Polo Int'l kicks off, Manipur upstage England

MHRPA IMPHAL, 22nd Nov:

India B comprising players from Manipur thrashed England 8-3 in the opening match of the 11th Manipur Polo International, 2017 with L Atangba firing in four goals. P Ojit scored two goals while T Pradeepkumar and Bimol Singh contributed one each to the final tally for Manipur.

The beginning of the 1st chukker gave no indication of the rout that was to follow, for the England team held off the marauding Manipuri player till the 5.54th minute. That was the time when T Pradeepkumar scored opening the floodgate to the English goal. L Atangba followed it up with another goal in the 6.21st minute of the same chukker.

The 2nd chukker was totally dominated by the local lads who blasted in four goals. The first one came from Atangba in the 1.50th minute of this chukker which was followed by Ojit in the 2.30th minute. Atangba scored two more goals in the 4.16th and 4.33th minute. England team once again failed to score any goal in this chukker. The score line showed 6-0 going into the 3rd chukker.

The 3rd chukkar saw the English side staging some sort of a fight back, they had some cracks on the goal but unluckily for them, failed to find the target. All the same, they managed to hold the India B team for larger part of this chukker but could not stop Ojit and Bimol from scoring in the 5.40th and 6.12th minute respectively, increasing the tally to 8-0.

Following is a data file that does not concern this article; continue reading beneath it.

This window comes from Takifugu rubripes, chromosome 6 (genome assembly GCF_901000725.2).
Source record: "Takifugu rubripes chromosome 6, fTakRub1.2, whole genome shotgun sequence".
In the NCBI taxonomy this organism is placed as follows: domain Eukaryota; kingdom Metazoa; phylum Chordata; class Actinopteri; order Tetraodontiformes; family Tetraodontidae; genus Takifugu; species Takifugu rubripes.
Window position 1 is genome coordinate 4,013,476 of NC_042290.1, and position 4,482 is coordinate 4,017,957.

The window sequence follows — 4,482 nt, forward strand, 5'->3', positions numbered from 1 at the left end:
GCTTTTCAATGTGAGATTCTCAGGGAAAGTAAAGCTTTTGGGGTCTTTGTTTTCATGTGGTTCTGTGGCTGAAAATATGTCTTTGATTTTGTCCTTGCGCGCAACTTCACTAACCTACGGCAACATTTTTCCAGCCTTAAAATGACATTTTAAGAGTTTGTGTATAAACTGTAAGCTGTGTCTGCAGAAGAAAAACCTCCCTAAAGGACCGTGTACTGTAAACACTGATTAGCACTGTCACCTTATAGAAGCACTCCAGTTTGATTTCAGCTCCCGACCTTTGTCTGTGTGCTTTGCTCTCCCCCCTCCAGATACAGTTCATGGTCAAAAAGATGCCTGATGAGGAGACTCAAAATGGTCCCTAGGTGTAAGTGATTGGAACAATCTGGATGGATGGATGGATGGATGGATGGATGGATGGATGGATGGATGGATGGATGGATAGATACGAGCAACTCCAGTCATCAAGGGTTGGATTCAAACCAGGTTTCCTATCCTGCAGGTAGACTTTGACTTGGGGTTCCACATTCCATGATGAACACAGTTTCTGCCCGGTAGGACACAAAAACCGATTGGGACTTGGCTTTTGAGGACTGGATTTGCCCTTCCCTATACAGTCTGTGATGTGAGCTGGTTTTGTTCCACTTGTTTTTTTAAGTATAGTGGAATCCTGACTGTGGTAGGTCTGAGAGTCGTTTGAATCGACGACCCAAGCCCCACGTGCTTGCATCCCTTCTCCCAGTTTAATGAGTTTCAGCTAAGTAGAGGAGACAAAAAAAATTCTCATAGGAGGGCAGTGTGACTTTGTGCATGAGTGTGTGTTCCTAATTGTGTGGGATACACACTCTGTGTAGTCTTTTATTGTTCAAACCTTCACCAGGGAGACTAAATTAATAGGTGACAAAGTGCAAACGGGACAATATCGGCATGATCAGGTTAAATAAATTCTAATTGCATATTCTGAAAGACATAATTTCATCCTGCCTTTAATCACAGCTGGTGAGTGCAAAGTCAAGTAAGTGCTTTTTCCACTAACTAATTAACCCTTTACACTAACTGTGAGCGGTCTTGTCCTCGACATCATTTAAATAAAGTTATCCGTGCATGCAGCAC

The last chukker belonged to England, they not only managed to open their account but scored three goals. The India B team also had their chances but was not able to convert those into goals. The hero of the English resurgence was Phil Sellers who scored all the three goals. The goals coming in the .35th , 1.12th and 5.51st minute.

The India A team made two changes in the 4th chukker with Jogendra Meitei and Th Jacob coming in place of Atangba and Pradeepkumar.

L Atangba(1), P Ojit(20, T Pradeepkumar(30) captain, S Bimol(4), Jogendra Meitei(6) and Th Jacob(5) represented India B while for England George Shelton(1) captain, Ben Eeley(4), Phil Seller(2) and Robin Ormerod (3) took the field.

The umpires of the match were Martin Scortichini from Argentina and Nick Johnson of USA.